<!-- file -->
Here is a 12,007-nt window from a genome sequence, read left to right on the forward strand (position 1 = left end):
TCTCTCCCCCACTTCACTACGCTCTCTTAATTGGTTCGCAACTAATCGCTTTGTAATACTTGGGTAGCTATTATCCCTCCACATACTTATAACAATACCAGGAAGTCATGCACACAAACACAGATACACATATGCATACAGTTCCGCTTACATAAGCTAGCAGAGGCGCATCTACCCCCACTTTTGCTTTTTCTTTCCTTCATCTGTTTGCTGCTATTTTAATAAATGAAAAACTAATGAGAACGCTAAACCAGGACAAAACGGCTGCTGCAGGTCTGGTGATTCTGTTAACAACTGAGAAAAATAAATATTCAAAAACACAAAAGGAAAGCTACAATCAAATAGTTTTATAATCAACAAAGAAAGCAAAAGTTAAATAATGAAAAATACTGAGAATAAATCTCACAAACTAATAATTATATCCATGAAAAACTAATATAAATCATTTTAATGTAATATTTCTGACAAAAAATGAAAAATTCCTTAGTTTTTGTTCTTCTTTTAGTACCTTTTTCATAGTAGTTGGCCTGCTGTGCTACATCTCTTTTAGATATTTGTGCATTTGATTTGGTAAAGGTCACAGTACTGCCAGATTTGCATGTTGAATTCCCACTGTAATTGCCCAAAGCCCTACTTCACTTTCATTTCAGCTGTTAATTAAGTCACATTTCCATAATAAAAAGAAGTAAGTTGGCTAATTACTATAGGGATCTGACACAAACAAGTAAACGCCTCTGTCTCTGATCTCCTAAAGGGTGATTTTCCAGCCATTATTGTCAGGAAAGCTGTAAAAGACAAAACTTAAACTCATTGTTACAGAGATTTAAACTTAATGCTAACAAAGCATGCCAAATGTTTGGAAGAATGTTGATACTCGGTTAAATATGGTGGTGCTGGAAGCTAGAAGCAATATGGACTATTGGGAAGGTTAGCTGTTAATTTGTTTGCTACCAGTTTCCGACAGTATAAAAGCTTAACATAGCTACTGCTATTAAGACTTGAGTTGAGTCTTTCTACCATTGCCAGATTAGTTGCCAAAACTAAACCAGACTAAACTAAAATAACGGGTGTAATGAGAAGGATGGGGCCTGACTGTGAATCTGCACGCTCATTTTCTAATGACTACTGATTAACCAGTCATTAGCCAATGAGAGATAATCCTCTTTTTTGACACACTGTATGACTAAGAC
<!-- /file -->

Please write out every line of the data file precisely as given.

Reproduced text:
Here is a 12,007-nt window from a genome sequence, read left to right on the forward strand (position 1 = left end):
TCTCTCCCCCACTTCACTACGCTCTCTTAATTGGTTCGCAACTAATCGCTTTGTAATACTTGGGTAGCTATTATCCCTCCACATACTTATAACAATACCAGGAAGTCATGCACACAAACACAGATACACATATGCATACAGTTCCGCTTACATAAGCTAGCAGAGGCGCATCTACCCCCACTTTTGCTTTTTCTTTCCTTCATCTGTTTGCTGCTATTTTAATAAATGAAAAACTAATGAGAACGCTAAACCAGGACAAAACGGCTGCTGCAGGTCTGGTGATTCTGTTAACAACTGAGAAAAATAAATATTCAAAAACACAAAAGGAAAGCTACAATCAAATAGTTTTATAATCAACAAAGAAAGCAAAAGTTAAATAATGAAAAATACTGAGAATAAATCTCACAAACTAATAATTATATCCATGAAAAACTAATATAAATCATTTTAATGTAATATTTCTGACAAAAAATGAAAAATTCCTTAGTTTTTGTTCTTCTTTTAGTACCTTTTTCATAGTAGTTGGCCTGCTGTGCTACATCTCTTTTAGATATTTGTGCATTTGATTTGGTAAAGGTCACAGTACTGCCAGATTTGCATGTTGAATTCCCACTGTAATTGCCCAAAGCCCTACTTCACTTTCATTTCAGCTGTTAATTAAGTCACATTTCCATAATAAAAAGAAGTAAGTTGGCTAATTACTATAGGGATCTGACACAAACAAGTAAACGCCTCTGTCTCTGATCTCCTAAAGGGTGATTTTCCAGCCATTATTGTCAGGAAAGCTGTAAAAGACAAAACTTAAACTCATTGTTACAGAGATTTAAACTTAATGCTAACAAAGCATGCCAAATGTTTGGAAGAATGTTGATACTCGGTTAAATATGGTGGTGCTGGAAGCTAGAAGCAATATGGACTATTGGGAAGGTTAGCTGTTAATTTGTTTGCTACCAGTTTCCGACAGTATAAAAGCTTAACATAGCTACTGCTATTAAGACTTGAGTTGAGTCTTTCTACCATTGCCAGATTAGTTGCCAAAACTAAACCAGACTAAACTAAAATAACGGGTGTAATGAGAAGGATGGGGCCTGACTGTGAATCTGCACGCTCATTTTCTAATGACTACTGATTAACCAGTCATTAGCCAATGAGAGATAATCCTCTTTTTTGACACACTGTATGACTAAGAC